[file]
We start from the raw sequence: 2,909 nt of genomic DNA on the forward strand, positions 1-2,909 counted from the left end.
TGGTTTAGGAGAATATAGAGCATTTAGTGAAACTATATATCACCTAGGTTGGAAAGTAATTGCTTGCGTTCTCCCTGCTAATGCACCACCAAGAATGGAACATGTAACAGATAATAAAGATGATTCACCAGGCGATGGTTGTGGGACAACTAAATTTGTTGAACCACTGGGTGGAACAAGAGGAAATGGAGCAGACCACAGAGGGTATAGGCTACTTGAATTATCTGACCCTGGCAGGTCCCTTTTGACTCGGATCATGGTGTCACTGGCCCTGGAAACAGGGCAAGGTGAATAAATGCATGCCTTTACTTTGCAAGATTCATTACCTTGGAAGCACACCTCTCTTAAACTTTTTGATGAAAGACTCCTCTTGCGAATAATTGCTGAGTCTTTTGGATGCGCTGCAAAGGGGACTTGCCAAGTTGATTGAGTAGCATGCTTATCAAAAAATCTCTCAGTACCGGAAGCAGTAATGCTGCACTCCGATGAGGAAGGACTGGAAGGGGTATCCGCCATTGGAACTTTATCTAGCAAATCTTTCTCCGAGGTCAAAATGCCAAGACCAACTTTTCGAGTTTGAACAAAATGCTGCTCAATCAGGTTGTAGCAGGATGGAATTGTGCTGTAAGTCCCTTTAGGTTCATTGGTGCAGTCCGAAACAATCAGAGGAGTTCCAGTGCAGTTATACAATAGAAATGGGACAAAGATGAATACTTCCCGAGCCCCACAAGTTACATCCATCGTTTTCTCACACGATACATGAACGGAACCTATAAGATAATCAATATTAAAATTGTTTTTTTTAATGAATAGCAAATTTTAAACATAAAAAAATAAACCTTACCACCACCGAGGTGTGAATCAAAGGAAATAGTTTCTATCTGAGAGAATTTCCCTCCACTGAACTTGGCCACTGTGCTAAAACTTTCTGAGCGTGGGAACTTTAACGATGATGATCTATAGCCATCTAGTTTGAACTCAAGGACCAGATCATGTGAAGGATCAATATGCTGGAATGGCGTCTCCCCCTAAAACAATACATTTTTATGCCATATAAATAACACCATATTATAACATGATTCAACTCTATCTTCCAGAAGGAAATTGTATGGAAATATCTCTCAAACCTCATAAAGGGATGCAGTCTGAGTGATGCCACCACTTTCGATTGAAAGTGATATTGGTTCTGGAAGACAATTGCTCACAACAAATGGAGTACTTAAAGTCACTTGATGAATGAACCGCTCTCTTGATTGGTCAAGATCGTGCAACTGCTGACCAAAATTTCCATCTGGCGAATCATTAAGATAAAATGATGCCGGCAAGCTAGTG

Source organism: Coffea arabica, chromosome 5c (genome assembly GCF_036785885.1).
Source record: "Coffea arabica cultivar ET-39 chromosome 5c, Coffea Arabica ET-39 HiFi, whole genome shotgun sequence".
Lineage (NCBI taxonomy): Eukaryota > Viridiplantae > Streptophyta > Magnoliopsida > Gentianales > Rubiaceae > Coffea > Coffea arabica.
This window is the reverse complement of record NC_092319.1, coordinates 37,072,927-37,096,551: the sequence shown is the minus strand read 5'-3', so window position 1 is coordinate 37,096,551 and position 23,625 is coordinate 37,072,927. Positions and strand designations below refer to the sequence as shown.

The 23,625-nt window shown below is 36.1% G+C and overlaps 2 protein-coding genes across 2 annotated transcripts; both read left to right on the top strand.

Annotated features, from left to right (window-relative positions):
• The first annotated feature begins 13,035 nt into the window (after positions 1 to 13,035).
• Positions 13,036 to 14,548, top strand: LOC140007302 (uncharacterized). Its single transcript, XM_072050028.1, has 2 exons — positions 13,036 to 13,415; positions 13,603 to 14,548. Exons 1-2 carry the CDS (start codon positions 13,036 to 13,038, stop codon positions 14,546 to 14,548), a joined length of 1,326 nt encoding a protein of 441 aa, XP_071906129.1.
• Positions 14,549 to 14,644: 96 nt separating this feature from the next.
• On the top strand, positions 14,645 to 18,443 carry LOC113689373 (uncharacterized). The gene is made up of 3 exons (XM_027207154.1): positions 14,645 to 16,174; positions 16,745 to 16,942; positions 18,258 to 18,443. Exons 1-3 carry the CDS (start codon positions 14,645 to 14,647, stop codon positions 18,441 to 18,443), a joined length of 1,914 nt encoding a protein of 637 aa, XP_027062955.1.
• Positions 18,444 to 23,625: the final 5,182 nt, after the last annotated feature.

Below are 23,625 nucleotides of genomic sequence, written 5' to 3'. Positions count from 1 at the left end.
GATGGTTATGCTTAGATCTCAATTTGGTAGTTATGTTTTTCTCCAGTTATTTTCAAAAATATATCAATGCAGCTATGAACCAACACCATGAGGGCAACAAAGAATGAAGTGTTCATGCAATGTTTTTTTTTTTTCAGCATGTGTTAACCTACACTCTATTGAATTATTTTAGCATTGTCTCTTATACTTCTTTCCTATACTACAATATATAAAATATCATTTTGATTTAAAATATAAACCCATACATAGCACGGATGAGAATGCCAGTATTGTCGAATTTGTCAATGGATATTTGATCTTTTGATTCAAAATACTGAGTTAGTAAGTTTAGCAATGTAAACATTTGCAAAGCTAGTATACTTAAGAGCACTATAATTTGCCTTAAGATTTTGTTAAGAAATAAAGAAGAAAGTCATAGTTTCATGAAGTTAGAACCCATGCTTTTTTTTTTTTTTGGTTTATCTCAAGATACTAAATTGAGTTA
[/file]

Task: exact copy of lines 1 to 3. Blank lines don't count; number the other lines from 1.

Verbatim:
We start from the raw sequence: 2,909 nt of genomic DNA on the forward strand, positions 1-2,909 counted from the left end.
TGGTTTAGGAGAATATAGAGCATTTAGTGAAACTATATATCACCTAGGTTGGAAAGTAATTGCTTGCGTTCTCCCTGCTAATGCACCACCAAGAATGGAACATGTAACAGATAATAAAGATGATTCACCAGGCGATGGTTGTGGGACAACTAAATTTGTTGAACCACTGGGTGGAACAAGAGGAAATGGAGCAGACCACAGAGGGTATAGGCTACTTGAATTATCTGACCCTGGCAGGTCCCTTTTGACTCGGATCATGGTGTCACTGGCCCTGGAAACAGGGCAAGGTGAATAAATGCATGCCTTTACTTTGCAAGATTCATTACCTTGGAAGCACACCTCTCTTAAACTTTTTGATGAAAGACTCCTCTTGCGAATAATTGCTGAGTCTTTTGGATGCGCTGCAAAGGGGACTTGCCAAGTTGATTGAGTAGCATGCTTATCAAAAAATCTCTCAGTACCGGAAGCAGTAATGCTGCACTCCGATGAGGAAGGACTGGAAGGGGTATCCGCCATTGGAACTTTATCTAGCAAATCTTTCTCCGAGGTCAAAATGCCAAGACCAACTTTTCGAGTTTGAACAAAATGCTGCTCAATCAGGTTGTAGCAGGATGGAATTGTGCTGTAAGTCCCTTTAGGTTCATTGGTGCAGTCCGAAACAATCAGAGGAGTTCCAGTGCAGTTATACAATAGAAATGGGACAAAGATGAATACTTCCCGAGCCCCACAAGTTACATCCATCGTTTTCTCACACGATACATGAACGGAACCTATAAGATAATCAATATTAAAATTGTTTTTTTTAATGAATAGCAAATTTTAAACATAAAAAAATAAACCTTACCACCACCGAGGTGTGAATCAAAGGAAATAGTTTCTATCTGAGAGAATTTCCCTCCACTGAACTTGGCCACTGTGCTAAAACTTTCTGAGCGTGGGAACTTTAACGATGATGATCTATAGCCATCTAGTTTGAACTCAAGGACCAGATCATGTGAAGGATCAATATGCTGGAATGGCGTCTCCCCCTAAAACAATACATTTTTATGCCATATAAATAACACCATATTATAACATGATTCAACTCTATCTTCCAGAAGGAAATTGTATGGAAATATCTCTCAAACCTCATAAAGGGATGCAGTCTGAGTGATGCCACCACTTTCGATTGAAAGTGATATTGGTTCTGGAAGACAATTGCTCACAACAAATGGAGTACTTAAAGTCACTTGATGAATGAACCGCTCTCTTGATTGGTCAAGATCGTGCAACTGCTGACCAAAATTTCCATCTGGCGAATCATTAAGATAAAATGATGCCGGCAAGCTAGTG

Source organism: Coffea arabica, chromosome 5c (genome assembly GCF_036785885.1).